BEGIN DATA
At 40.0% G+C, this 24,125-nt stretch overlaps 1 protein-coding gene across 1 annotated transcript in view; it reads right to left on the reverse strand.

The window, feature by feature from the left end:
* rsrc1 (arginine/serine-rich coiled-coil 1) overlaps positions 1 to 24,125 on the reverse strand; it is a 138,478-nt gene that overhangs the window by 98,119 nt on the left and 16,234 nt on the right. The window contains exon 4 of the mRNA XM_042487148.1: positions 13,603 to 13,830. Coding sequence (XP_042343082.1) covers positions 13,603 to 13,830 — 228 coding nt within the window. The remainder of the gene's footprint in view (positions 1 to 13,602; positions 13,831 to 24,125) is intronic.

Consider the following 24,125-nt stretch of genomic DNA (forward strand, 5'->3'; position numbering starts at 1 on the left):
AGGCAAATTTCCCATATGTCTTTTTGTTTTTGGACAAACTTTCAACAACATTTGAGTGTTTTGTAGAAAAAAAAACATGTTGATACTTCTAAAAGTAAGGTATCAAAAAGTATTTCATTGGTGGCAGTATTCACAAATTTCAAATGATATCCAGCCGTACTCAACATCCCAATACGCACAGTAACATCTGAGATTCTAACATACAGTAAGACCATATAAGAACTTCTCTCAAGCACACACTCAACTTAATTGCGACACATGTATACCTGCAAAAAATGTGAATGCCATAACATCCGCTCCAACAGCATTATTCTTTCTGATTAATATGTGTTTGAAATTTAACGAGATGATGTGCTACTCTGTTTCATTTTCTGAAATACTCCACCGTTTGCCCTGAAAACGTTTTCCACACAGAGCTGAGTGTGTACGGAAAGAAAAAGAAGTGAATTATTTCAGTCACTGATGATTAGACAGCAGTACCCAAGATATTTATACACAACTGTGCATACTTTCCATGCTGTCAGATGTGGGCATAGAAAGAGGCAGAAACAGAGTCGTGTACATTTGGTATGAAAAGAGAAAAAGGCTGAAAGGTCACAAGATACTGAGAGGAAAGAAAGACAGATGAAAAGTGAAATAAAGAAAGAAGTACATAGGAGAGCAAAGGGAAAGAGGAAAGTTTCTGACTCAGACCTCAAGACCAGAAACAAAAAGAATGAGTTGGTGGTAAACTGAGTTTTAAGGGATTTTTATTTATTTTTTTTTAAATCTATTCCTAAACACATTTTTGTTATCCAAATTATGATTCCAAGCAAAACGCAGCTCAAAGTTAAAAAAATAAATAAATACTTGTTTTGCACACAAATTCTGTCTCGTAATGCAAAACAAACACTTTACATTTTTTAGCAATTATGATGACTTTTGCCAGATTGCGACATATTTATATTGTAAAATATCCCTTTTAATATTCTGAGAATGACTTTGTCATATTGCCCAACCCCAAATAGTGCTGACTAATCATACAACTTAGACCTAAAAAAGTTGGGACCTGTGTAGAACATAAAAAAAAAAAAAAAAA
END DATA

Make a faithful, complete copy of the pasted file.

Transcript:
At 40.0% G+C, this 24,125-nt stretch overlaps 1 protein-coding gene across 1 annotated transcript in view; it reads right to left on the reverse strand.

The window, feature by feature from the left end:
* rsrc1 (arginine/serine-rich coiled-coil 1) overlaps positions 1 to 24,125 on the reverse strand; it is a 138,478-nt gene that overhangs the window by 98,119 nt on the left and 16,234 nt on the right. The window contains exon 4 of the mRNA XM_042487148.1: positions 13,603 to 13,830. Coding sequence (XP_042343082.1) covers positions 13,603 to 13,830 — 228 coding nt within the window. The remainder of the gene's footprint in view (positions 1 to 13,602; positions 13,831 to 24,125) is intronic.

Consider the following 24,125-nt stretch of genomic DNA (forward strand, 5'->3'; position numbering starts at 1 on the left):
AGGCAAATTTCCCATATGTCTTTTTGTTTTTGGACAAACTTTCAACAACATTTGAGTGTTTTGTAGAAAAAAAAACATGTTGATACTTCTAAAAGTAAGGTATCAAAAAGTATTTCATTGGTGGCAGTATTCACAAATTTCAAATGATATCCAGCCGTACTCAACATCCCAATACGCACAGTAACATCTGAGATTCTAACATACAGTAAGACCATATAAGAACTTCTCTCAAGCACACACTCAACTTAATTGCGACACATGTATACCTGCAAAAAATGTGAATGCCATAACATCCGCTCCAACAGCATTATTCTTTCTGATTAATATGTGTTTGAAATTTAACGAGATGATGTGCTACTCTGTTTCATTTTCTGAAATACTCCACCGTTTGCCCTGAAAACGTTTTCCACACAGAGCTGAGTGTGTACGGAAAGAAAAAGAAGTGAATTATTTCAGTCACTGATGATTAGACAGCAGTACCCAAGATATTTATACACAACTGTGCATACTTTCCATGCTGTCAGATGTGGGCATAGAAAGAGGCAGAAACAGAGTCGTGTACATTTGGTATGAAAAGAGAAAAAGGCTGAAAGGTCACAAGATACTGAGAGGAAAGAAAGACAGATGAAAAGTGAAATAAAGAAAGAAGTACATAGGAGAGCAAAGGGAAAGAGGAAAGTTTCTGACTCAGACCTCAAGACCAGAAACAAAAAGAATGAGTTGGTGGTAAACTGAGTTTTAAGGGATTTTTATTTATTTTTTTTTAAATCTATTCCTAAACACATTTTTGTTATCCAAATTATGATTCCAAGCAAAACGCAGCTCAAAGTTAAAAAAATAAATAAATACTTGTTTTGCACACAAATTCTGTCTCGTAATGCAAAACAAACACTTTACATTTTTTAGCAATTATGATGACTTTTGCCAGATTGCGACATATTTATATTGTAAAATATCCCTTTTAATATTCTGAGAATGACTTTGTCATATTGCCCAACCCCAAATAGTGCTGACTAATCATACAACTTAGACCTAAAAAAGTTGGGACCTGTGTAGAACATAAAAAAAAAAAAAAAAA